The African Development Bank (AfDB) has approved financing a $150m loan to part-fund the upgrading of a 190km stretch of Kenya’s Rift Valley Highway, one of the busiest roads in east Africa.
The $1.5bn project is being carried out by the “Rift Valley Connect” consortium, which includes French contractors Vinci Construction and Vinci Highways, and Paris-based investor Meridiam.
The public–private partnership contract was signed in September 2020, during President Uhuru Kenyatta’s visit to France in 2020. Under its terms, Rift Valley Connect will design, finance, construct, operate and maintain the expressway for 30 years, in return for tolls collected by Vinci Concessions.
The upgrade will turn the two-lane road between Nairobi and the town of Mau Summit into a four-lane dual carriageway. It will also rehabilitate a 60km highway between Mai Mahiu and Naivasha and set up toll stations.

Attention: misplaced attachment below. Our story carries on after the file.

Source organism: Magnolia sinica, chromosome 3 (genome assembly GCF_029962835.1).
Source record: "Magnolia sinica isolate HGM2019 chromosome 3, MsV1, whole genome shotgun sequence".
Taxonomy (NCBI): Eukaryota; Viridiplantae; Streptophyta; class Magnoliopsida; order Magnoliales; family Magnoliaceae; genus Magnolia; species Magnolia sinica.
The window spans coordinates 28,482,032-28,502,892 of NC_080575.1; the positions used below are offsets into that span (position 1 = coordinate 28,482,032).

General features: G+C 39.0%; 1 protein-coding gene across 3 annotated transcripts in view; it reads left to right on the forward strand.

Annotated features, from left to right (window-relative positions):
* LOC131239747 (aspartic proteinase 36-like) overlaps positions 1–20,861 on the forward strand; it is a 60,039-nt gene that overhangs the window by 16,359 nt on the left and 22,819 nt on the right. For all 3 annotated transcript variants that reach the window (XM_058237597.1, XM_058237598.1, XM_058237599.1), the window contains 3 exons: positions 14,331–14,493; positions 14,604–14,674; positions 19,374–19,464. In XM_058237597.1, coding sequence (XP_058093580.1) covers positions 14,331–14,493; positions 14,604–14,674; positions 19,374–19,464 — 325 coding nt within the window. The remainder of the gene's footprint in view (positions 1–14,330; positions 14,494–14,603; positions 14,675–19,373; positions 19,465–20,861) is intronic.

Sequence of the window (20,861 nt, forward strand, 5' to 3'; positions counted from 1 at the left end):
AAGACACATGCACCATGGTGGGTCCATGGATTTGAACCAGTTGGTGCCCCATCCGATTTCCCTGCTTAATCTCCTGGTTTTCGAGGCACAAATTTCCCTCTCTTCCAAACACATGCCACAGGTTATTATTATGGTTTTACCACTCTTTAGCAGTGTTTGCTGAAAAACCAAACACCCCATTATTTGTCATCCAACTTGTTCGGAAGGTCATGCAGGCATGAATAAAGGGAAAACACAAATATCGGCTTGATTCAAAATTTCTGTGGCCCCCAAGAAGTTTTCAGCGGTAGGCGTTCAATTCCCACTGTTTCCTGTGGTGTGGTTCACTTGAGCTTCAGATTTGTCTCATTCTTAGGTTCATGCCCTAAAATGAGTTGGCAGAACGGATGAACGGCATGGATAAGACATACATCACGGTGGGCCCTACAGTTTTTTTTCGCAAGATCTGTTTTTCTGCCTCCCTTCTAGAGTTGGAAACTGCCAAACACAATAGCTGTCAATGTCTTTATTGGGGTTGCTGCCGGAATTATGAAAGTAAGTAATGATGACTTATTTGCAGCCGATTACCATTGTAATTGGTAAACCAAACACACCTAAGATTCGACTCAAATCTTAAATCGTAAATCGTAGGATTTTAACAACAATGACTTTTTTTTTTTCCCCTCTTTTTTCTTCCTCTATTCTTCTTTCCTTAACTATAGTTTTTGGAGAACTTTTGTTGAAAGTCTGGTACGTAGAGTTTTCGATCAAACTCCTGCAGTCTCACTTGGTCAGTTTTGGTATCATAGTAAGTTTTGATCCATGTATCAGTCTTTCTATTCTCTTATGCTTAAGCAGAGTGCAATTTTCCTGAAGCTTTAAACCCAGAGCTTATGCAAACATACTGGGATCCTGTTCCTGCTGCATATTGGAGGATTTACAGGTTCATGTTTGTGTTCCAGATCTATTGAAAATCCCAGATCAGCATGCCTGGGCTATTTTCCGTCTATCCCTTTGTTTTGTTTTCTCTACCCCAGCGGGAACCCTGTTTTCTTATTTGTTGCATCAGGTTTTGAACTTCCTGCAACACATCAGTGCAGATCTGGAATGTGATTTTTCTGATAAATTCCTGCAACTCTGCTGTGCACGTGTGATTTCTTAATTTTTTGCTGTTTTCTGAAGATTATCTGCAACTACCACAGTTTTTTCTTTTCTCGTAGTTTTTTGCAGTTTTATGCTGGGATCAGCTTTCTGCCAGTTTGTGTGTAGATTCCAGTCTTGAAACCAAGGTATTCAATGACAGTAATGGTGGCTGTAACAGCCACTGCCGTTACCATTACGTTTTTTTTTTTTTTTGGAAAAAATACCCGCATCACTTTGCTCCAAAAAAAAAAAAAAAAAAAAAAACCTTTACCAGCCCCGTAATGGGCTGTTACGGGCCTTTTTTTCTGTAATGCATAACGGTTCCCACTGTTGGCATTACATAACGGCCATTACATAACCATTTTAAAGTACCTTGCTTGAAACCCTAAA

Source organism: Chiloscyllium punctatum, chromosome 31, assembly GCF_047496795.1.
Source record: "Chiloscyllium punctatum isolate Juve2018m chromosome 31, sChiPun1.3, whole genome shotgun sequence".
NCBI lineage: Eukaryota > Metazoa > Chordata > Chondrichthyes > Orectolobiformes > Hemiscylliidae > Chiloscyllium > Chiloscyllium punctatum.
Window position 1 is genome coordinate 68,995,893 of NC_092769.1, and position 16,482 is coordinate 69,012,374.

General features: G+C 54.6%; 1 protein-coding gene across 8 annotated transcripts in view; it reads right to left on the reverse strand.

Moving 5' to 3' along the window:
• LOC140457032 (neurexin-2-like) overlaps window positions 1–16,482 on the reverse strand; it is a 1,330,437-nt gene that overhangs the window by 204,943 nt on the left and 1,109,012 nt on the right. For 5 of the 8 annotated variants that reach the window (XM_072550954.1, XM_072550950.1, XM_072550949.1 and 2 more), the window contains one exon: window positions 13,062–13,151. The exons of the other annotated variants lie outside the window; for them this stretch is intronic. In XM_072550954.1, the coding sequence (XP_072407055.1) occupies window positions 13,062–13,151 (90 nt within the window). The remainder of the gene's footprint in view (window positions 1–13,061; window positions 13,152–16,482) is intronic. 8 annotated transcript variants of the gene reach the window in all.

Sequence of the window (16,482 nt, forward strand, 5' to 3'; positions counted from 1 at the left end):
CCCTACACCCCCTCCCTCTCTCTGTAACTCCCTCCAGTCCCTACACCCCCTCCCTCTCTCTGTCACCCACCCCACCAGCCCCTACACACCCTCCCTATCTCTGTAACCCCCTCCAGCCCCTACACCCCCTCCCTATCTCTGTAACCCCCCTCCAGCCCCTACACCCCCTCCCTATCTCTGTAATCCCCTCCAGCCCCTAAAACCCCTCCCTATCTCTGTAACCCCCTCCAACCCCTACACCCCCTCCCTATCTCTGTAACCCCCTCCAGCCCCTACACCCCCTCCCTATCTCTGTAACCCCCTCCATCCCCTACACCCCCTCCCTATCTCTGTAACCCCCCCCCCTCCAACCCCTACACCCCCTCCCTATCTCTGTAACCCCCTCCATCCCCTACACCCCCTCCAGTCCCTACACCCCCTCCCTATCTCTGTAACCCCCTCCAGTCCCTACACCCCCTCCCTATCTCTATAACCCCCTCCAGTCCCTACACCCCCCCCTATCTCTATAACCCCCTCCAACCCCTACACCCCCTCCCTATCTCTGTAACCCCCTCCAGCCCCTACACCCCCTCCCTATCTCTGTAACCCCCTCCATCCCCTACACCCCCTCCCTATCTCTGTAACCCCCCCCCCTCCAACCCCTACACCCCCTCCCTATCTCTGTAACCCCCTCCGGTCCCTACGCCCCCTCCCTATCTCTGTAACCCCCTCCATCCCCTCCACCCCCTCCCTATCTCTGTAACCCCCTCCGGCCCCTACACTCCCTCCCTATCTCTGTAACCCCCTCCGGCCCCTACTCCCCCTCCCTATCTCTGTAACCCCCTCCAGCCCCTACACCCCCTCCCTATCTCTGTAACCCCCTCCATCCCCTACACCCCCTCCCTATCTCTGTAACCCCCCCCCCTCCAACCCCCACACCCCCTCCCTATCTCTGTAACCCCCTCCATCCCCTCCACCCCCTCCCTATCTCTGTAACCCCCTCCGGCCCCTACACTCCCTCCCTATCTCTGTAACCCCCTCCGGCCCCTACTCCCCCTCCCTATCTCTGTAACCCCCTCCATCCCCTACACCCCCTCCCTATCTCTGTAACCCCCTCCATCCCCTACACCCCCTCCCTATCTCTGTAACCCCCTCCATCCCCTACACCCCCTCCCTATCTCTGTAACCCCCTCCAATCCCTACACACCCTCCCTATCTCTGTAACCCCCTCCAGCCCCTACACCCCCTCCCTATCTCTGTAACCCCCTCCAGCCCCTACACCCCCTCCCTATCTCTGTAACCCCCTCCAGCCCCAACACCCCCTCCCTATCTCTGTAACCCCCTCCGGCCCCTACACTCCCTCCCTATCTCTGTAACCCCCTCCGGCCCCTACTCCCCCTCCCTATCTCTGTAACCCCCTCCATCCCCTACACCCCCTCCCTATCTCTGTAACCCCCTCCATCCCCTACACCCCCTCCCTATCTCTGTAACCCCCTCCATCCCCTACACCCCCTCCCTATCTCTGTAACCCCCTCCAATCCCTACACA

The two roads form part of Kenya’s Northern Corridor which runs between the port of Mombasa and Kenya’s western neighbours, including South Sudan, Burundi, Rwanda, Uganda and the Democratic Republic of Congo.
Nnenna Nwabufo, the AfDB’s director general for the East Africa Region, said: “One major plus is that this project will improve the extremely poor safety record of the highway which has been identified as one of the most accident-prone in Kenya.
“In addition, direct development outcomes expected from the project include increased productivity, commercial efficiencies, and time and cost savings. Ultimately this should support economic growth and increase the quality of life of the people. “
The project is expected to take 42 months, and will generate 1,500 jobs during the construction phase. At least 40% of the materials and labour required will be supplied by Kenyan businesses.